New York, January 22, 2015–Authorities in the Democratic Republic of Congo on Tuesday shut down Internet access and SMS service for mobile phones throughout the country after nationwide demonstrations led to deadly clashes with police, according to news reports.
Internet and mobile phone service providers, including major companies like Vodacom, Airtel, Tigo, and Orange, said Congolese officials told them on Monday they had until midnight to suspend Internet access and SMS services throughout the country, according to news reports. Vodacom, one of the country’s largest service providers, said all of the companies had complied, according to news reports.
A Congolese official told The Wall Street Journal that the shutdown order was permitted under the country’s telecommunication’s law and that the measure would help prevent more protests.
“By shutting down Internet and messaging services and blocking websites, Congolese authorities are denying citizens their fundamental right to communicate and to receive and impart information,” said CPJ’s Africa Program Coordinator, Sue Valentine. “We call on President Joseph Kabila’s government to restore all communications channels and ensure that journalists can cover public demonstrations safely.”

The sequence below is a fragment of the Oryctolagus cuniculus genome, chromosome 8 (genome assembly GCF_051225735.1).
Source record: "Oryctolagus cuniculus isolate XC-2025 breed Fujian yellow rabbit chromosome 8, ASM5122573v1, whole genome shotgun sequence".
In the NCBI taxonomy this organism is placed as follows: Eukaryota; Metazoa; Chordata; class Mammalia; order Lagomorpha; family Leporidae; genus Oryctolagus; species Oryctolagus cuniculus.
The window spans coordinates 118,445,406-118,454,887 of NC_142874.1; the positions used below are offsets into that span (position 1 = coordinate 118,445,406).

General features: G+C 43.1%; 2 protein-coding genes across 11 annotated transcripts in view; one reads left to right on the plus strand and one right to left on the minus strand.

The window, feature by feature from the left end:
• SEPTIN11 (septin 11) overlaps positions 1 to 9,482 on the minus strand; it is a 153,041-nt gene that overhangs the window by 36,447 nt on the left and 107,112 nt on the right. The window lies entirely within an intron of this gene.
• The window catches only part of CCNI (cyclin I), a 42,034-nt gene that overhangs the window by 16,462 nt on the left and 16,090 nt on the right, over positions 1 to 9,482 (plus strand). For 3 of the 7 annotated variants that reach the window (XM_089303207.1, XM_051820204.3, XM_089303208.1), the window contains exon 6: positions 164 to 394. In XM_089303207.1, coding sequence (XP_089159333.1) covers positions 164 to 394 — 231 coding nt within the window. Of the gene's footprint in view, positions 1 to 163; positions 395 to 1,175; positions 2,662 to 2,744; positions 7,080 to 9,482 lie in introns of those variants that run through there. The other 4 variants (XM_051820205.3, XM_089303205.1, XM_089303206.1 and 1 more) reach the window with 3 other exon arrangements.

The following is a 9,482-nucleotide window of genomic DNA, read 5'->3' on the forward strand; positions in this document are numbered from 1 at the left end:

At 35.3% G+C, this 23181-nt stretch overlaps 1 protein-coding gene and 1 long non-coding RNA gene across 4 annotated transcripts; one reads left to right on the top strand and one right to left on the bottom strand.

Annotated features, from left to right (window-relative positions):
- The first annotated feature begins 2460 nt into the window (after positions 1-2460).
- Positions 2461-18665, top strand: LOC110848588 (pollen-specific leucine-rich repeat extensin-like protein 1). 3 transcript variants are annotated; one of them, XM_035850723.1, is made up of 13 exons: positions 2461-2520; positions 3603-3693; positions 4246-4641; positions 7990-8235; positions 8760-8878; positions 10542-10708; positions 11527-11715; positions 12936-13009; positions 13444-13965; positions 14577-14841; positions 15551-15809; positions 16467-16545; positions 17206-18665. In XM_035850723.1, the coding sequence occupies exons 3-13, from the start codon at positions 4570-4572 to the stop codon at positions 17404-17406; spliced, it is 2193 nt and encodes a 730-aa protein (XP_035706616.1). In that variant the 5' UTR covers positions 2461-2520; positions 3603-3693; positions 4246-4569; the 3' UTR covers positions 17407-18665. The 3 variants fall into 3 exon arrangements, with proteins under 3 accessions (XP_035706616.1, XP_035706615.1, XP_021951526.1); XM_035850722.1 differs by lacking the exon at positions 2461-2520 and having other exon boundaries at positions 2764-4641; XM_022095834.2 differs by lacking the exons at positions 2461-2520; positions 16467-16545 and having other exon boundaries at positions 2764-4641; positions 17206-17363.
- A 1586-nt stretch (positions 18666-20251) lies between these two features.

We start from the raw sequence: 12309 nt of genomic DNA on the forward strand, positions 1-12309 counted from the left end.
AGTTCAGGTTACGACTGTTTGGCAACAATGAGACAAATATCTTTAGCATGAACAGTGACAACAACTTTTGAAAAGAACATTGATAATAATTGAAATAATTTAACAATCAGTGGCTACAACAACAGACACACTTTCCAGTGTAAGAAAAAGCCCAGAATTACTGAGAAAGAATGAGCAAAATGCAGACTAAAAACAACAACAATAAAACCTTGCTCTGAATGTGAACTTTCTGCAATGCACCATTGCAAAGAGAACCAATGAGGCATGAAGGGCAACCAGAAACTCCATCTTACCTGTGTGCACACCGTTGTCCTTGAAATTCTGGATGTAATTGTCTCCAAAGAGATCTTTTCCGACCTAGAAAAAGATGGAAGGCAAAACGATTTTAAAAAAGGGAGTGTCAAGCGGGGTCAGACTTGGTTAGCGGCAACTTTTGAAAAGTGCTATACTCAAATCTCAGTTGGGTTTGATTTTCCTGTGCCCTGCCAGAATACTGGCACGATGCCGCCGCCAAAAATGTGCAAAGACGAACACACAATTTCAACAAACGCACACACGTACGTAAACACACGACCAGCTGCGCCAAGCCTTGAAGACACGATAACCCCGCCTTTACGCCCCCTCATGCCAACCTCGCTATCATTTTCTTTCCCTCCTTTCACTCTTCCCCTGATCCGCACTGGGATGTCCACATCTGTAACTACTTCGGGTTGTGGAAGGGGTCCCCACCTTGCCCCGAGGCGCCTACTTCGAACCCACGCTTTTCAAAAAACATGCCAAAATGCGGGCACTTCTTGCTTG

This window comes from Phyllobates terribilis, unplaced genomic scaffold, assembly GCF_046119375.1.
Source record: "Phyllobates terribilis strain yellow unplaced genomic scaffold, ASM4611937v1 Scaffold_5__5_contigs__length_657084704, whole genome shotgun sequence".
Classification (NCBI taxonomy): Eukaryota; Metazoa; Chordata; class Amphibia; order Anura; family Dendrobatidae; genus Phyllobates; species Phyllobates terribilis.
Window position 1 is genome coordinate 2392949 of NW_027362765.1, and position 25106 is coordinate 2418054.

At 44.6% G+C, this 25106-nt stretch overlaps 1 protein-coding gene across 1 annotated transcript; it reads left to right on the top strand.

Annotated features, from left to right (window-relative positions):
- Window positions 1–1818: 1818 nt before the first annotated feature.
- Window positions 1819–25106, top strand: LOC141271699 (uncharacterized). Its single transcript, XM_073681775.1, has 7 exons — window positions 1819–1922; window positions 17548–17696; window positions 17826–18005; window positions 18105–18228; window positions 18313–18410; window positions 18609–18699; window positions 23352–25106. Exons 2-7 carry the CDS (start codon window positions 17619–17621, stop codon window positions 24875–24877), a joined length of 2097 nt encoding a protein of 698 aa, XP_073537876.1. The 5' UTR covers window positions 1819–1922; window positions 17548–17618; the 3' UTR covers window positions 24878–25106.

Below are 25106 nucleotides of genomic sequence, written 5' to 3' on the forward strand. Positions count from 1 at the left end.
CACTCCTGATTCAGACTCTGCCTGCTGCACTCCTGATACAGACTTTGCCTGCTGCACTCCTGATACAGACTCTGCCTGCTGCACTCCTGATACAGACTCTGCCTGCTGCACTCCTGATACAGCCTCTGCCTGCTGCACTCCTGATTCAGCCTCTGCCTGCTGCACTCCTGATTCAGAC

Protesters around the country this week demonstrated against a proposed amendment to electoral laws by President Joseph Kabila, which would allow him to run for a third term. President Kabila has been in power since January 2001. Under the Congolese constitution, a president may serve no more than two terms. The amendment was passed by the House of Representatives on Saturday. The Senate today delayed its vote, according to news reports.
Authorities fired shots and deployed tear gas on protesters and have arrested hundreds, according to news reports. Reports conflicted on the number of deaths, with some citing authorities as saying five had been killed, including two police officers. Other reports said as many as 42 had been killed in the clashes.
Some Twitter users, including a reporter for the BBC, posted on Twitter on Wednesday saying that Radio France Internationale had been blocked in the country. CPJ could not independently confirm the blocking. RFI did not immediately respond to CPJ’s requests for comment by phone and over social media.
In November, authorities in the Democratic Republic of Congo called for the shutdown of several radio stations, accusing many of incitement. CPJ has called for authorities to determine the motive in the December killing of state radio reporter Robert Chamwami Shalubuto in North Kivu province. No one has been brought to justice in the murder.